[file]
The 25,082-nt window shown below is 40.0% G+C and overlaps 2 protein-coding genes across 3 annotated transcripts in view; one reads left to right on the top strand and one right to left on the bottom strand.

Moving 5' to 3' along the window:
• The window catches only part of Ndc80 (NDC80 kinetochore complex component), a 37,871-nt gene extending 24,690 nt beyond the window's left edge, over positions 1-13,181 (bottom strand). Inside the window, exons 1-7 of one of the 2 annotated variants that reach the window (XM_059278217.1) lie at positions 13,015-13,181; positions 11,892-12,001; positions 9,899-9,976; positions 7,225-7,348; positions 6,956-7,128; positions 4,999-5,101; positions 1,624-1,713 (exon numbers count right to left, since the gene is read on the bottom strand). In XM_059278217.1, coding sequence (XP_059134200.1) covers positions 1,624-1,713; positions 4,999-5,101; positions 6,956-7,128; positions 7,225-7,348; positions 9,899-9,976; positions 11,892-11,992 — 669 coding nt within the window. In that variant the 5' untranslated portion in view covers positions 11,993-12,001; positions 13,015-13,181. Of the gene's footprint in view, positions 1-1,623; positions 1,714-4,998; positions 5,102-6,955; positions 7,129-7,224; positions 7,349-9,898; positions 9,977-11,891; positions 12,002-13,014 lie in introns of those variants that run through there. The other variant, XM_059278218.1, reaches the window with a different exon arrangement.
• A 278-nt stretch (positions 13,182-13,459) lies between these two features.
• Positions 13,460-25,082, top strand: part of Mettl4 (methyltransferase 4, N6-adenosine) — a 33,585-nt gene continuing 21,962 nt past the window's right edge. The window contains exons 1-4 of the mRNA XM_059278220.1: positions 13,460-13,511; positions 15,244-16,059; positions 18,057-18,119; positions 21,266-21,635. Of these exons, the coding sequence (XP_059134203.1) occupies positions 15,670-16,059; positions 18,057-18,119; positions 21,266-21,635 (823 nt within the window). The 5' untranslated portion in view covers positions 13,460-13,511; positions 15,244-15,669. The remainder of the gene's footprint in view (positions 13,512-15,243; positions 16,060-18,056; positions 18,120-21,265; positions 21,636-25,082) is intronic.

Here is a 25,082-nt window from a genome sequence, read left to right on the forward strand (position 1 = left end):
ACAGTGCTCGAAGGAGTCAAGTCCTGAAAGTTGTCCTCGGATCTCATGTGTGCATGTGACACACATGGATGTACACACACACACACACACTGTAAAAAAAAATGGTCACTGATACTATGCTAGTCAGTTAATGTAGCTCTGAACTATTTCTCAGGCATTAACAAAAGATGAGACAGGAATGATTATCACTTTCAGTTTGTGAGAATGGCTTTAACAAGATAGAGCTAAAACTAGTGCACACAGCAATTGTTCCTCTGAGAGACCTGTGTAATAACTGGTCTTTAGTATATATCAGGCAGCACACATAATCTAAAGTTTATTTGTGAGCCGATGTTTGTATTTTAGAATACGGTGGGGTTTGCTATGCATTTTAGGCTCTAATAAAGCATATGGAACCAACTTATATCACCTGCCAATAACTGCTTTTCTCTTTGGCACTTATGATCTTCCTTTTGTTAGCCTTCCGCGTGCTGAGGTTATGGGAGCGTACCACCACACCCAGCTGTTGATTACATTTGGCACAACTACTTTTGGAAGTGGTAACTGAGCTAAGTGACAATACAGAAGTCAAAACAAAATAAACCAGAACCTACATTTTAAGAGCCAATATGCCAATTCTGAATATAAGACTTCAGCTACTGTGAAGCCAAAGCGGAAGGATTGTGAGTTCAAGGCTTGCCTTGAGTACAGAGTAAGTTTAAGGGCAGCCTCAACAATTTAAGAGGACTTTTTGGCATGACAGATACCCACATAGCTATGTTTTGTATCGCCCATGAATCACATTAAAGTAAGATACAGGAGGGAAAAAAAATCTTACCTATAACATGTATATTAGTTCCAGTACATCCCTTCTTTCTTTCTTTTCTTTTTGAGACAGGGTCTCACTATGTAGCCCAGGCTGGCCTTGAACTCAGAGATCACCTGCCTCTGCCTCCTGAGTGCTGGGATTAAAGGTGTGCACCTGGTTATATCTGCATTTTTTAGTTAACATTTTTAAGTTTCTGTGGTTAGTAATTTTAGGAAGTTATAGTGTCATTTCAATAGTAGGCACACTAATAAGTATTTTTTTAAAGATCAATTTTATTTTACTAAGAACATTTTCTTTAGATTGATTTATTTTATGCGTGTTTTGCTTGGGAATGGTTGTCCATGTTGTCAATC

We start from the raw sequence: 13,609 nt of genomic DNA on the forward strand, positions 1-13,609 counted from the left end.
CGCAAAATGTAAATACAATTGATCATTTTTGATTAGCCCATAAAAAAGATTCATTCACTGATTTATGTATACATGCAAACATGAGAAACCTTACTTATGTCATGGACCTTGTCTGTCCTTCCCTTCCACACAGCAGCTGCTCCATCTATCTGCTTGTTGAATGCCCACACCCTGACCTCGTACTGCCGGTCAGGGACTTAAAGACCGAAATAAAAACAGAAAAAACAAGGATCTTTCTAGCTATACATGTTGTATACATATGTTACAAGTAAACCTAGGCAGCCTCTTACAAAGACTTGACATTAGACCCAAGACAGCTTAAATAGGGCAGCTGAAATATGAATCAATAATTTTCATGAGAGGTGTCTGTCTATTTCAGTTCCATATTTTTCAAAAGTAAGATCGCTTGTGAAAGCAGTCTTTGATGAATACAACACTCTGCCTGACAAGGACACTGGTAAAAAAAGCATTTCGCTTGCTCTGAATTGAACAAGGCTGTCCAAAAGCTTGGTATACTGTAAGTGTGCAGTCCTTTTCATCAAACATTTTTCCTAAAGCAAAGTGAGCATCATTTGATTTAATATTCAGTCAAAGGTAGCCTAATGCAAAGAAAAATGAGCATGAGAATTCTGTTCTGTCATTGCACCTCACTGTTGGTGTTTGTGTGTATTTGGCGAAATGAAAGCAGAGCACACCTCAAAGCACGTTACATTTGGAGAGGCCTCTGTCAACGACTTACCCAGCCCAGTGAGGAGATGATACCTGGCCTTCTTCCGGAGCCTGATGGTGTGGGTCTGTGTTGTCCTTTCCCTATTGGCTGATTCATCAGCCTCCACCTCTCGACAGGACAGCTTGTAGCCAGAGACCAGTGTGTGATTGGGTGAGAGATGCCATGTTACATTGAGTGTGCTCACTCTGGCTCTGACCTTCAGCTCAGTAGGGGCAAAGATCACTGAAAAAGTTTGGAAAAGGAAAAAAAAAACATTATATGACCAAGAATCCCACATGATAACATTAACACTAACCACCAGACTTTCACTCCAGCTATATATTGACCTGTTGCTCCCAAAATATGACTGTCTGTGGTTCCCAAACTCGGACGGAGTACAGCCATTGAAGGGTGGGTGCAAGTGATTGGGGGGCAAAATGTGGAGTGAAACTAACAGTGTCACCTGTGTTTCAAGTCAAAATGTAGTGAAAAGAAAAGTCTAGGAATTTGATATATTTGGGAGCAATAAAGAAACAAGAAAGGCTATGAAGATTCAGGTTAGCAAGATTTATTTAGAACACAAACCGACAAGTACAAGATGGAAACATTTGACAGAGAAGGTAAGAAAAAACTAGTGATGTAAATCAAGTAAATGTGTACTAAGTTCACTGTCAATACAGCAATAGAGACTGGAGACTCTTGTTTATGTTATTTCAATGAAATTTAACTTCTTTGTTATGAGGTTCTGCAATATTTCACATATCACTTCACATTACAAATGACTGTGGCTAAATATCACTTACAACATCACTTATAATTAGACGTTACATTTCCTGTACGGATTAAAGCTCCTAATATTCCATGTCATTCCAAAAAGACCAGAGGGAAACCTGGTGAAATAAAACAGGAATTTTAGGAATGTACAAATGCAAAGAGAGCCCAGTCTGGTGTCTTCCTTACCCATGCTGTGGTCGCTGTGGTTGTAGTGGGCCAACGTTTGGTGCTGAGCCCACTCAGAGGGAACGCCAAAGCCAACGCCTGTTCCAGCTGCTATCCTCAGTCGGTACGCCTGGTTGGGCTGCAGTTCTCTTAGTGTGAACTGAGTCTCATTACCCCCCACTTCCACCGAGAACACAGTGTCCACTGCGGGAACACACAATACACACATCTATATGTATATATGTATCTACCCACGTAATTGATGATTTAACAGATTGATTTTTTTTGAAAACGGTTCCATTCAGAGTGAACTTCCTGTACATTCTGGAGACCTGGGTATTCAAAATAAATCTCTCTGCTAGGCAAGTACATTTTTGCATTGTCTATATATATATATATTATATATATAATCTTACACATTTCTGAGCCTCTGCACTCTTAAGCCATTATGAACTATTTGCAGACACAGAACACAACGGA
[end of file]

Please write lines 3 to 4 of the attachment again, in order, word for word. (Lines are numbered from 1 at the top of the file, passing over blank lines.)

• The window catches only part of Ndc80 (NDC80 kinetochore complex component), a 37,871-nt gene extending 24,690 nt beyond the window's left edge, over positions 1-13,181 (bottom strand). Inside the window, exons 1-7 of one of the 2 annotated variants that reach the window (XM_059278217.1) lie at positions 13,015-13,181; positions 11,892-12,001; positions 9,899-9,976; positions 7,225-7,348; positions 6,956-7,128; positions 4,999-5,101; positions 1,624-1,713 (exon numbers count right to left, since the gene is read on the bottom strand). In XM_059278217.1, coding sequence (XP_059134200.1) covers positions 1,624-1,713; positions 4,999-5,101; positions 6,956-7,128; positions 7,225-7,348; positions 9,899-9,976; positions 11,892-11,992 — 669 coding nt within the window. In that variant the 5' untranslated portion in view covers positions 11,993-12,001; positions 13,015-13,181. Of the gene's footprint in view, positions 1-1,623; positions 1,714-4,998; positions 5,102-6,955; positions 7,129-7,224; positions 7,349-9,898; positions 9,977-11,891; positions 12,002-13,014 lie in introns of those variants that run through there. The other variant, XM_059278218.1, reaches the window with a different exon arrangement.
• A 278-nt stretch (positions 13,182-13,459) lies between these two features.